Lacey & Phillips Building

| Photo: Michael Bixler

The Lacey & Phillips Building has been exquisitely remodeled and is ready for business | Photo: Michael Bixler

The mid-19th century Lacey & Phillips Building at 30-32 South 7th Street has found new life. The storefront has been vacant for eight years; the upper floors longer. Now, the building has been restored is ready for tenants.

The upper floors have been remodeled for full-floor luxury apartments. The apartments feature distinctive interior details like the beautiful, large wooden sliding doors built by one of the new owners. This owner, who chooses to remain anonymous, is a history buff who was happy to see my original article about the building and, due to the history revealed, named his development Lacey & Phillips, after the building’s original use.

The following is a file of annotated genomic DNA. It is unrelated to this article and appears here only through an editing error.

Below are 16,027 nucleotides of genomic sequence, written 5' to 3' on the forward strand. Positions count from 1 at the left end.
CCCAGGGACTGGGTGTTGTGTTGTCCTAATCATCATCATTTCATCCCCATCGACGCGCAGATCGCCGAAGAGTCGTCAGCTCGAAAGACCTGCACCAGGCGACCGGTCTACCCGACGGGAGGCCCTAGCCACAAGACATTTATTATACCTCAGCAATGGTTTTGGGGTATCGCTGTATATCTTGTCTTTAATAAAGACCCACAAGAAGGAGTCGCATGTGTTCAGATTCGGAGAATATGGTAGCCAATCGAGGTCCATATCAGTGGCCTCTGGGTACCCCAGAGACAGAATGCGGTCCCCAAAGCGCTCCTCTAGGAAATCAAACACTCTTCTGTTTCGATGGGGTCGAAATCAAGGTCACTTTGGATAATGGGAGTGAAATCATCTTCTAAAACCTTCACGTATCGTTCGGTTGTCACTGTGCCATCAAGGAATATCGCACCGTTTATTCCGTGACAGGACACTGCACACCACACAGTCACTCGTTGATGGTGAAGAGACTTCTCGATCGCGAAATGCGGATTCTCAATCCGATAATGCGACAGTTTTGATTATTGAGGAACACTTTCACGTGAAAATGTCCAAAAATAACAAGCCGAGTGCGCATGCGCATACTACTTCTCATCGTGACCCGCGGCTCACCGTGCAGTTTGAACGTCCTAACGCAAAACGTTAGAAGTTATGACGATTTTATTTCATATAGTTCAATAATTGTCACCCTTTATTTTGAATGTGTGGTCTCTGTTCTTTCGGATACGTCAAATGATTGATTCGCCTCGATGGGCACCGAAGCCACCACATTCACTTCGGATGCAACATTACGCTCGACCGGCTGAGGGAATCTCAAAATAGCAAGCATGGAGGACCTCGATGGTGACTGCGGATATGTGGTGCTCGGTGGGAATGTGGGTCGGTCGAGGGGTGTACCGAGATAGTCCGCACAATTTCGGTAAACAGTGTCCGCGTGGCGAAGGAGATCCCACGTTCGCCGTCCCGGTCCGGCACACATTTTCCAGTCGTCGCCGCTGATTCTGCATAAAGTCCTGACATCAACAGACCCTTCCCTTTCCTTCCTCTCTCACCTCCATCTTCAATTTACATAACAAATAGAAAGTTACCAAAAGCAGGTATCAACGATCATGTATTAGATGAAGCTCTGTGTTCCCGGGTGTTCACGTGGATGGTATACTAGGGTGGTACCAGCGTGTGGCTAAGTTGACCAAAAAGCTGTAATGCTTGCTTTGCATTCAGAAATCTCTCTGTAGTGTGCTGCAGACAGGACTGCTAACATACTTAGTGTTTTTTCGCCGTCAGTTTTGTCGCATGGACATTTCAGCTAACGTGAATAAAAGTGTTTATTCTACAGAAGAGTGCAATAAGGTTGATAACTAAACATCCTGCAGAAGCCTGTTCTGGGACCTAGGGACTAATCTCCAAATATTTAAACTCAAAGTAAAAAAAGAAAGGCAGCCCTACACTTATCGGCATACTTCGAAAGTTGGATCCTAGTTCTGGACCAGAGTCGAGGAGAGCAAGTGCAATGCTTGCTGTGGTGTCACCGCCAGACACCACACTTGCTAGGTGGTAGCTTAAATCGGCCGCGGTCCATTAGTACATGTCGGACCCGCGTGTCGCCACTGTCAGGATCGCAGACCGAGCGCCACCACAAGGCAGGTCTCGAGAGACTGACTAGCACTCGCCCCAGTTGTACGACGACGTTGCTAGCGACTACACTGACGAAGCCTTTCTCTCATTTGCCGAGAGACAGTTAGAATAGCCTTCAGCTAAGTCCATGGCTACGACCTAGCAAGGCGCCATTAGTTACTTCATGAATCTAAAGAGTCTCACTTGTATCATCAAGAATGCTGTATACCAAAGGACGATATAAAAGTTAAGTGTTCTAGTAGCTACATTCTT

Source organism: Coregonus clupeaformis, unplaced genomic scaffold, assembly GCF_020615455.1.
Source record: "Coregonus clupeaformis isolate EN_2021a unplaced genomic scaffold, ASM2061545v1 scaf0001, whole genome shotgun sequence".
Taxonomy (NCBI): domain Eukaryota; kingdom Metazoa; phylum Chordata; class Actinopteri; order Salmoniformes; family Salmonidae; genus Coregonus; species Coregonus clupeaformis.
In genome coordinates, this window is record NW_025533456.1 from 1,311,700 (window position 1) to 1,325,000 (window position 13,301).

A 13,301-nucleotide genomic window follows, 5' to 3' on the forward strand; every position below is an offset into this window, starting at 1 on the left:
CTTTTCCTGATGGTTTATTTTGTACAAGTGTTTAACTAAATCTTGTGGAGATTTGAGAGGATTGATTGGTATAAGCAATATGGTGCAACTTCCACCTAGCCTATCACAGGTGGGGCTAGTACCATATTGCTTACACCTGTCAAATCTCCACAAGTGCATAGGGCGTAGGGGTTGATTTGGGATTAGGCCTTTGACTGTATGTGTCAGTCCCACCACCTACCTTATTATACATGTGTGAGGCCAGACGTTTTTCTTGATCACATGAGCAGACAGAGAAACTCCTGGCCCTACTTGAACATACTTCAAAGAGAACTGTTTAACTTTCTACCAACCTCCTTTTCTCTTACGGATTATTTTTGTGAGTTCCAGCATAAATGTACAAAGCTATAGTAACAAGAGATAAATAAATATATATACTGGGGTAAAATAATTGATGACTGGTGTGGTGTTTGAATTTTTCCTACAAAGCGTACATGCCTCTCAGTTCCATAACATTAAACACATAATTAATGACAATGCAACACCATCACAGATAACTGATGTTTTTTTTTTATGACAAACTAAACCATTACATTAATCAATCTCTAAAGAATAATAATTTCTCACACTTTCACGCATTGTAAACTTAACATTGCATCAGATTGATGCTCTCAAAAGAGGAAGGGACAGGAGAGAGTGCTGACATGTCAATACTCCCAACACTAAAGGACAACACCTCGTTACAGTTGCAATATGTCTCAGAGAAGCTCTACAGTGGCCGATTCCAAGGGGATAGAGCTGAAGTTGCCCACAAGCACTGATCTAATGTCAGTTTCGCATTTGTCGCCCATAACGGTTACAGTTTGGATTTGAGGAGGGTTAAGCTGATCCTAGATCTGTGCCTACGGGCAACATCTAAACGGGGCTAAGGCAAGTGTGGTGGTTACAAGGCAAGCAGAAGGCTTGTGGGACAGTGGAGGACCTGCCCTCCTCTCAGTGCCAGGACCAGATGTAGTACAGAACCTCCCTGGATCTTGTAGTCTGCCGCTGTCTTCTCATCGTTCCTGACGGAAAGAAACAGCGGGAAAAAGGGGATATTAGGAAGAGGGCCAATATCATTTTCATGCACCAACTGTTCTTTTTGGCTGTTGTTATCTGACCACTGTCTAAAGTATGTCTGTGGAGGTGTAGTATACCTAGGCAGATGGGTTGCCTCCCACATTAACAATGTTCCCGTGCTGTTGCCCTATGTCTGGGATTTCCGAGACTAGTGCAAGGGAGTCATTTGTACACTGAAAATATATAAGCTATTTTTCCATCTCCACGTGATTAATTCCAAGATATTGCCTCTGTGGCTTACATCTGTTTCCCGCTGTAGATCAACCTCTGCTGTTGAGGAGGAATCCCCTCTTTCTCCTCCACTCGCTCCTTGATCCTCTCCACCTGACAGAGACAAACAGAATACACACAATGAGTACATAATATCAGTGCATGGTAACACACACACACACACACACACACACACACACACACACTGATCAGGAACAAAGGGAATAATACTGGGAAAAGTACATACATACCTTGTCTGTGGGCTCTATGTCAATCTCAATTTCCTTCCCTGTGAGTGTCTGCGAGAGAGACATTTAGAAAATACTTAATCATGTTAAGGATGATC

The bi-level store front is still vacant, but is being marketed by James Elliott at Kurfiss Sotheby’s International Realty. The target tenant is a restaurant, and the new owners have installed an air-handling system for a future kitchen. The street level of the space has 36 feet of frontage, hardwood floors, cast iron corinthian columns, and 15-foot ceilings. The basement area under-sidewalk storage, a feature of commercial buildings in the oldest areas of the city.

One of the owners of the building recently completed the handsome restoration of 1300 South Street, a 19th century commercial space that now houses the Sansom Street Kabob House. He is also involved in the future rehab of a warehouse at Moyamensing & Moore Streets in Pennsport with plans for a large retail and restaurant complex.

Front and Thompson Public Bath

| Photo: Michael Bixler